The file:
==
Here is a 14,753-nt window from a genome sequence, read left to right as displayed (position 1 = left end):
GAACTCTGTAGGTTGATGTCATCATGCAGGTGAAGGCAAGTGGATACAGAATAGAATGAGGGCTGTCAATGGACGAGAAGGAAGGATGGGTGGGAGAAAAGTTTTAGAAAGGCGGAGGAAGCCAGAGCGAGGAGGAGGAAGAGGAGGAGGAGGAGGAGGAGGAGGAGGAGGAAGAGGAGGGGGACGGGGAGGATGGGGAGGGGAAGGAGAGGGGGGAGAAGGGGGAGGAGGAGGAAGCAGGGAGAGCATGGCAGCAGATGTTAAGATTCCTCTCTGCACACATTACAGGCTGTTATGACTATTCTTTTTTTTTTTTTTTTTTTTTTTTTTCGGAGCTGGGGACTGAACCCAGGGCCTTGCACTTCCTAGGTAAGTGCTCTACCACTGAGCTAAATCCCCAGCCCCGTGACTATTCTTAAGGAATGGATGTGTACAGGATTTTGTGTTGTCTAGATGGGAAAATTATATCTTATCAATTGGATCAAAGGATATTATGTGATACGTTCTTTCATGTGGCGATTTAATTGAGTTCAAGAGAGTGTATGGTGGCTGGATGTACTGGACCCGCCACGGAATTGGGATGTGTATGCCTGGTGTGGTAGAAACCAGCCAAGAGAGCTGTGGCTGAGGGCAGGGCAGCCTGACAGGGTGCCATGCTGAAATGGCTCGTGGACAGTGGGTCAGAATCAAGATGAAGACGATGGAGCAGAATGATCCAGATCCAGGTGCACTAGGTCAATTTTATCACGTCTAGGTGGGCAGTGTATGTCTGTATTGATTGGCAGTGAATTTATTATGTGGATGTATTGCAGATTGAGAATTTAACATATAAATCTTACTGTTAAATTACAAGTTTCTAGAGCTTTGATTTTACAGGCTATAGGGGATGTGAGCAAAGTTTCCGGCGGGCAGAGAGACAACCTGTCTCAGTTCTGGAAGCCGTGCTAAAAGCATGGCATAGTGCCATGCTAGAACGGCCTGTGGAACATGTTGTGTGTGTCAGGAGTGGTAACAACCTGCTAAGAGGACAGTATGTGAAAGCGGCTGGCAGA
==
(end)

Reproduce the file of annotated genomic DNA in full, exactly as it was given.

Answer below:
Here is a 14,753-nt window from a genome sequence, read left to right as displayed (position 1 = left end):
GAACTCTGTAGGTTGATGTCATCATGCAGGTGAAGGCAAGTGGATACAGAATAGAATGAGGGCTGTCAATGGACGAGAAGGAAGGATGGGTGGGAGAAAAGTTTTAGAAAGGCGGAGGAAGCCAGAGCGAGGAGGAGGAAGAGGAGGAGGAGGAGGAGGAGGAGGAGGAGGAAGAGGAGGGGGACGGGGAGGATGGGGAGGGGAAGGAGAGGGGGGAGAAGGGGGAGGAGGAGGAAGCAGGGAGAGCATGGCAGCAGATGTTAAGATTCCTCTCTGCACACATTACAGGCTGTTATGACTATTCTTTTTTTTTTTTTTTTTTTTTTTTTTCGGAGCTGGGGACTGAACCCAGGGCCTTGCACTTCCTAGGTAAGTGCTCTACCACTGAGCTAAATCCCCAGCCCCGTGACTATTCTTAAGGAATGGATGTGTACAGGATTTTGTGTTGTCTAGATGGGAAAATTATATCTTATCAATTGGATCAAAGGATATTATGTGATACGTTCTTTCATGTGGCGATTTAATTGAGTTCAAGAGAGTGTATGGTGGCTGGATGTACTGGACCCGCCACGGAATTGGGATGTGTATGCCTGGTGTGGTAGAAACCAGCCAAGAGAGCTGTGGCTGAGGGCAGGGCAGCCTGACAGGGTGCCATGCTGAAATGGCTCGTGGACAGTGGGTCAGAATCAAGATGAAGACGATGGAGCAGAATGATCCAGATCCAGGTGCACTAGGTCAATTTTATCACGTCTAGGTGGGCAGTGTATGTCTGTATTGATTGGCAGTGAATTTATTATGTGGATGTATTGCAGATTGAGAATTTAACATATAAATCTTACTGTTAAATTACAAGTTTCTAGAGCTTTGATTTTACAGGCTATAGGGGATGTGAGCAAAGTTTCCGGCGGGCAGAGAGACAACCTGTCTCAGTTCTGGAAGCCGTGCTAAAAGCATGGCATAGTGCCATGCTAGAACGGCCTGTGGAACATGTTGTGTGTGTCAGGAGTGGTAACAACCTGCTAAGAGGACAGTATGTGAAAGCGGCTGGCAGA